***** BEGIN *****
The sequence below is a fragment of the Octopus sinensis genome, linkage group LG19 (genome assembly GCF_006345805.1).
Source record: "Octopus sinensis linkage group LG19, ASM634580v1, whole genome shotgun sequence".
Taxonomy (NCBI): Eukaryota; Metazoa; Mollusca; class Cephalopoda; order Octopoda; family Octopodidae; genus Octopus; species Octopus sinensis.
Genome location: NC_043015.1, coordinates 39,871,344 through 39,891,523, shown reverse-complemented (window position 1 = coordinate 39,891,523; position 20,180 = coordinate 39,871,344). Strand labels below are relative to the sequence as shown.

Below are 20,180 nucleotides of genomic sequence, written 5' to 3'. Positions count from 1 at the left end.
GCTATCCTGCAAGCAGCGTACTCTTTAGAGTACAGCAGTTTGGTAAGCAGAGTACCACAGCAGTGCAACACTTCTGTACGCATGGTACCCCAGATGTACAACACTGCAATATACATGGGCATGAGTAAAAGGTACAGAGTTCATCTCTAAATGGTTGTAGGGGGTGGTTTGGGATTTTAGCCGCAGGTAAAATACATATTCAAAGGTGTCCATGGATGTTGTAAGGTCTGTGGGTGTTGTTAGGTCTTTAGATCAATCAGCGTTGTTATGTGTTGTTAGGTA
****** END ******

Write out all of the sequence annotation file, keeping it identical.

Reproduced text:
The sequence below is a fragment of the Octopus sinensis genome, linkage group LG19 (genome assembly GCF_006345805.1).
Source record: "Octopus sinensis linkage group LG19, ASM634580v1, whole genome shotgun sequence".
Taxonomy (NCBI): Eukaryota; Metazoa; Mollusca; class Cephalopoda; order Octopoda; family Octopodidae; genus Octopus; species Octopus sinensis.
Genome location: NC_043015.1, coordinates 39,871,344 through 39,891,523, shown reverse-complemented (window position 1 = coordinate 39,891,523; position 20,180 = coordinate 39,871,344). Strand labels below are relative to the sequence as shown.

Below are 20,180 nucleotides of genomic sequence, written 5' to 3'. Positions count from 1 at the left end.
GCTATCCTGCAAGCAGCGTACTCTTTAGAGTACAGCAGTTTGGTAAGCAGAGTACCACAGCAGTGCAACACTTCTGTACGCATGGTACCCCAGATGTACAACACTGCAATATACATGGGCATGAGTAAAAGGTACAGAGTTCATCTCTAAATGGTTGTAGGGGGTGGTTTGGGATTTTAGCCGCAGGTAAAATACATATTCAAAGGTGTCCATGGATGTTGTAAGGTCTGTGGGTGTTGTTAGGTCTTTAGATCAATCAGCGTTGTTATGTGTTGTTAGGTA